Socialist Federal Republic of Yugoslavia


January 20, 2022

The Socialist Federal Republic of Yugoslavia, referred to as the Socialist Republic of Yugoslavia for short, is a Yugoslav state established after the Second World War and existed until its dissolution in 1992 in the context of the Yugoslav War. It is a former socialist state and is a federation consisting of six socialist republics: Bosnia and Herzegovina, Croatia, Macedonia, Montenegro, Serbia, and Slovenia. In addition, Serbia itself has two autonomous provinces, Vojvodina, along with Kosovo and Metohija. Initially, the Socialist Republic of Yugoslavia under the leadership of Josip Broz Tito sided with the eastern bloc at the start of the Cold War, however after the Tito-Stalin split in 1948 the federation pursued a policy of centralism. founded, and became one of the founding members of the Non-Aligned Movement. After Tito's death in 1980, nationalist ideology emerged in the late 1980s and led to ethnic divisions in the member republics, followed by interstate negotiations. The republic collapsed and by 1991 several European countries had recognized the independence of several republics. This led to the collapse of the Socialist Republic of Yugoslavia and the beginning of the Yugoslav War.


World War II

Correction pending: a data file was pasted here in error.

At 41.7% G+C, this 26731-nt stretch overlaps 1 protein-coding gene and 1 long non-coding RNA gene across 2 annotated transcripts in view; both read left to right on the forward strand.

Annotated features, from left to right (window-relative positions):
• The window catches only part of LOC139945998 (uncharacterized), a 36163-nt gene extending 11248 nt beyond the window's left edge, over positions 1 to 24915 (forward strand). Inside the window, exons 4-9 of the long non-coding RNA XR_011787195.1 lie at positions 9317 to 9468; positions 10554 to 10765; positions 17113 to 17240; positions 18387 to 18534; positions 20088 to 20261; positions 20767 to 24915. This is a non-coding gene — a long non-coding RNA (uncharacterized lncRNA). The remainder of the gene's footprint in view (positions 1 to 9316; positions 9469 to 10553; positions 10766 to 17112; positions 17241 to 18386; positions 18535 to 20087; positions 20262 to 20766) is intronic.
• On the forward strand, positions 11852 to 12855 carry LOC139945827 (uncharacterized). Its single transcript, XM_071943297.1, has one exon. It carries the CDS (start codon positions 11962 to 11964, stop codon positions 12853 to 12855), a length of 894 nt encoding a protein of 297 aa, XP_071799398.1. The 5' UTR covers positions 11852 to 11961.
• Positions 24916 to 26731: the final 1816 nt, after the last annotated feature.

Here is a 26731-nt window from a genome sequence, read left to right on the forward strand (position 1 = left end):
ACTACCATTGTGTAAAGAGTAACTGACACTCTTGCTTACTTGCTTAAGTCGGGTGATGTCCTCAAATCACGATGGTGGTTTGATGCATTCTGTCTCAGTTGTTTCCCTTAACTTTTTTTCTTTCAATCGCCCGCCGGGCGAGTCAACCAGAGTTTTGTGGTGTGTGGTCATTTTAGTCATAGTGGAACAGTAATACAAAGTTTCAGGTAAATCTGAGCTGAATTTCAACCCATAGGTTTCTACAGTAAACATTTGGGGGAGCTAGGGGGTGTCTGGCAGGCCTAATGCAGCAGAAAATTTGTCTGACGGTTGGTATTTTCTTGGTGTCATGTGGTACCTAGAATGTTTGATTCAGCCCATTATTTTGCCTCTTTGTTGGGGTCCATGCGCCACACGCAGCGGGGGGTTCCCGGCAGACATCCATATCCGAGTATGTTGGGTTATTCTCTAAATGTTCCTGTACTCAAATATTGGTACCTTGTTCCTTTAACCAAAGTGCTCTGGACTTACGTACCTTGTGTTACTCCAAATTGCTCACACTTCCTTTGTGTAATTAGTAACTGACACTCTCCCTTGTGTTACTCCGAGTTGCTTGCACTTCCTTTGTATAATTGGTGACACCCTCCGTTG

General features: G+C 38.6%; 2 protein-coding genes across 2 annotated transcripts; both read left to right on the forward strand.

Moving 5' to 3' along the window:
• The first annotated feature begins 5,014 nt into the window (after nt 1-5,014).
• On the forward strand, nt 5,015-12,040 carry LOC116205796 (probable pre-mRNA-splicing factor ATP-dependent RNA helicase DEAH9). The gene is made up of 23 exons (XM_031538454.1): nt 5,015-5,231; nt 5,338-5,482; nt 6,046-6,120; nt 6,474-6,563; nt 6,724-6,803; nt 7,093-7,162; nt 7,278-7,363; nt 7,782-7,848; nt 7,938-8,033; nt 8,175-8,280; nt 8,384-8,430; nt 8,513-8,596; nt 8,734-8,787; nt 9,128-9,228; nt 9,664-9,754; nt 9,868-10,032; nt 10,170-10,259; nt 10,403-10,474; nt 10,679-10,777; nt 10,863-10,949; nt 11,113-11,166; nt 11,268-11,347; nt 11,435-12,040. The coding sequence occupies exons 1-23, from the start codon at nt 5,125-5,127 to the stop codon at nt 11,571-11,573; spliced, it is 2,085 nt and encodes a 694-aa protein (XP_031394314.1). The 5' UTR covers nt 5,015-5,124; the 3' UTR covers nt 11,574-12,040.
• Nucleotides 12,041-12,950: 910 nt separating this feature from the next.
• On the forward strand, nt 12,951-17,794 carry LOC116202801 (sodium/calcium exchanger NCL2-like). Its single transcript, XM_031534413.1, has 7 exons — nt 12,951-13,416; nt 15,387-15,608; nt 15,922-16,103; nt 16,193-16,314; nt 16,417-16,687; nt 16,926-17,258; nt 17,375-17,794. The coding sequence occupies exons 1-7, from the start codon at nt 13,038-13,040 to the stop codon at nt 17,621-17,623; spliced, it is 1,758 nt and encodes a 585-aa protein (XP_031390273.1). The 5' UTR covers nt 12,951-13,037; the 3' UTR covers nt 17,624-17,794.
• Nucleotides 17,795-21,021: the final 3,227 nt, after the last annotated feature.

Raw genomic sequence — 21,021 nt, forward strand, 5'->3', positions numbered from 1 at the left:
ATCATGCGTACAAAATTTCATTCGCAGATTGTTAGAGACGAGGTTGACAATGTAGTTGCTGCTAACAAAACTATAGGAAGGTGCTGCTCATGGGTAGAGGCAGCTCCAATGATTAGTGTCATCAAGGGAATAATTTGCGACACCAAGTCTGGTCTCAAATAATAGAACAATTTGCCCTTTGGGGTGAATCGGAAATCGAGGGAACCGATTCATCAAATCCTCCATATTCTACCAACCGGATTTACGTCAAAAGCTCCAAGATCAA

On April 6, 1941, Yugoslavia was invaded by the Axis bloc, led by Nazi Germany; On April 17, 1941, the country was completely occupied. The Yugoslavs soon launched resistance under the banners of two organizations, the Yugoslav Army in the Homeland following the royalist ideology and the People's Liberation Army and Yugoslav Guerrilla Rangers. The supreme commander of the guerrillas was Josip Broz Tito, and under his command the movement soon began to create "liberated territories", attracting attention from the occupying forces. Unlike other nationalist militias in Yugoslavia, the guerrilla force was a pan-Yugoslav movement that promoted "fraternity and unity" among the peoples of Yugoslavia, and representing the republican, leftist, and socialist elements of Yugoslav politics. A coalition of prominent political parties, factions, and individuals, behind the movement is the People's Liberation Front (Jedinstveni narodnooslobodilački front, JNOF), led by the Communist Party of Yugoslavia (KPJ). The Front formed a representative political entity, the Anti-Fascist Council of the People's Liberation of Yugoslavia (AVNOJ, Antifašističko Vijeće Narodnog Oslobođenja Jugoslavije). AVNOJ held its initial conference in the liberated area of ​​Bihać on 26 November 1942, and declared itself the Yugoslav Debate Council (i.e. parliament). In 1943, the Yugoslav Guerrilla began to be attacked by people. Germany sees as a major threat. During the two main campaigns Fall Weiss (January to April 1943) and Fall Schwartz (May 15 to June 16, 1943), the Axis bloc attempted to quell Yugoslav resistance. In the battles, known respectively as the Battle of Neretva and the Battle of Sutjeska, 20,000 Guerrillas had to fight a force of 150,000 Axis troops. In both events, despite heavy casualties, Guerrilla commander Josip Broz Tito withdrew.

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